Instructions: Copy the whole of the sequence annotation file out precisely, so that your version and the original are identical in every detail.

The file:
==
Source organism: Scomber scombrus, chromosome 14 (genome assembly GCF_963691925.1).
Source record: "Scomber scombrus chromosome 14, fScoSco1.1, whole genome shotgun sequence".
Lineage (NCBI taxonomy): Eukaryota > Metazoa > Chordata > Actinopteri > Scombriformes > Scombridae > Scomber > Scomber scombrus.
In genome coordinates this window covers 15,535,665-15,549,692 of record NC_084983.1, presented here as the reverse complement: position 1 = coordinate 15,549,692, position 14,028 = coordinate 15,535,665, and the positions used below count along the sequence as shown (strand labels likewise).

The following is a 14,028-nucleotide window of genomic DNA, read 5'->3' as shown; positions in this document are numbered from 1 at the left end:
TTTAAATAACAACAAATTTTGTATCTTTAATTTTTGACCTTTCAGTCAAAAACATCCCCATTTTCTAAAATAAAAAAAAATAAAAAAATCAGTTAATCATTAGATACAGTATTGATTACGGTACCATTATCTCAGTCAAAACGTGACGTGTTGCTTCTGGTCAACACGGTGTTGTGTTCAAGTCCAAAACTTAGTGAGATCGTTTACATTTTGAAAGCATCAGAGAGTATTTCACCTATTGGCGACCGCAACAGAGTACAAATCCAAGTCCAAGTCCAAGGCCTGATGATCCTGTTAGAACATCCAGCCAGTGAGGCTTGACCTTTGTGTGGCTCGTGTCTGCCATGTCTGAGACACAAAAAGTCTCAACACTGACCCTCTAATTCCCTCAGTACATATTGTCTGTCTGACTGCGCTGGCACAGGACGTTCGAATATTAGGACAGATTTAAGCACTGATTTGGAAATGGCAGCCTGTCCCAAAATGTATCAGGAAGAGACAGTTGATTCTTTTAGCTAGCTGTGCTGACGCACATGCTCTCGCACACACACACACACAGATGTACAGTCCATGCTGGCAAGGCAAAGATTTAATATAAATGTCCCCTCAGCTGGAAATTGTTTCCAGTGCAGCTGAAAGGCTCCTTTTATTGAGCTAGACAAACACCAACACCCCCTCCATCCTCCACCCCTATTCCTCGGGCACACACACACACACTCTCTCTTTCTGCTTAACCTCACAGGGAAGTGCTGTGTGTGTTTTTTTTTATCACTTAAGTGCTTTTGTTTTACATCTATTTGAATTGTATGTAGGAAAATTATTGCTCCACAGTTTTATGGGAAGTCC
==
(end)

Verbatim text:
Source organism: Scomber scombrus, chromosome 14 (genome assembly GCF_963691925.1).
Source record: "Scomber scombrus chromosome 14, fScoSco1.1, whole genome shotgun sequence".
Lineage (NCBI taxonomy): Eukaryota > Metazoa > Chordata > Actinopteri > Scombriformes > Scombridae > Scomber > Scomber scombrus.
In genome coordinates this window covers 15,535,665-15,549,692 of record NC_084983.1, presented here as the reverse complement: position 1 = coordinate 15,549,692, position 14,028 = coordinate 15,535,665, and the positions used below count along the sequence as shown (strand labels likewise).

The following is a 14,028-nucleotide window of genomic DNA, read 5'->3' as shown; positions in this document are numbered from 1 at the left end:
TTTAAATAACAACAAATTTTGTATCTTTAATTTTTGACCTTTCAGTCAAAAACATCCCCATTTTCTAAAATAAAAAAAAATAAAAAAATCAGTTAATCATTAGATACAGTATTGATTACGGTACCATTATCTCAGTCAAAACGTGACGTGTTGCTTCTGGTCAACACGGTGTTGTGTTCAAGTCCAAAACTTAGTGAGATCGTTTACATTTTGAAAGCATCAGAGAGTATTTCACCTATTGGCGACCGCAACAGAGTACAAATCCAAGTCCAAGTCCAAGGCCTGATGATCCTGTTAGAACATCCAGCCAGTGAGGCTTGACCTTTGTGTGGCTCGTGTCTGCCATGTCTGAGACACAAAAAGTCTCAACACTGACCCTCTAATTCCCTCAGTACATATTGTCTGTCTGACTGCGCTGGCACAGGACGTTCGAATATTAGGACAGATTTAAGCACTGATTTGGAAATGGCAGCCTGTCCCAAAATGTATCAGGAAGAGACAGTTGATTCTTTTAGCTAGCTGTGCTGACGCACATGCTCTCGCACACACACACACACAGATGTACAGTCCATGCTGGCAAGGCAAAGATTTAATATAAATGTCCCCTCAGCTGGAAATTGTTTCCAGTGCAGCTGAAAGGCTCCTTTTATTGAGCTAGACAAACACCAACACCCCCTCCATCCTCCACCCCTATTCCTCGGGCACACACACACACACTCTCTCTTTCTGCTTAACCTCACAGGGAAGTGCTGTGTGTGTTTTTTTTTATCACTTAAGTGCTTTTGTTTTACATCTATTTGAATTGTATGTAGGAAAATTATTGCTCCACAGTTTTATGGGAAGTCC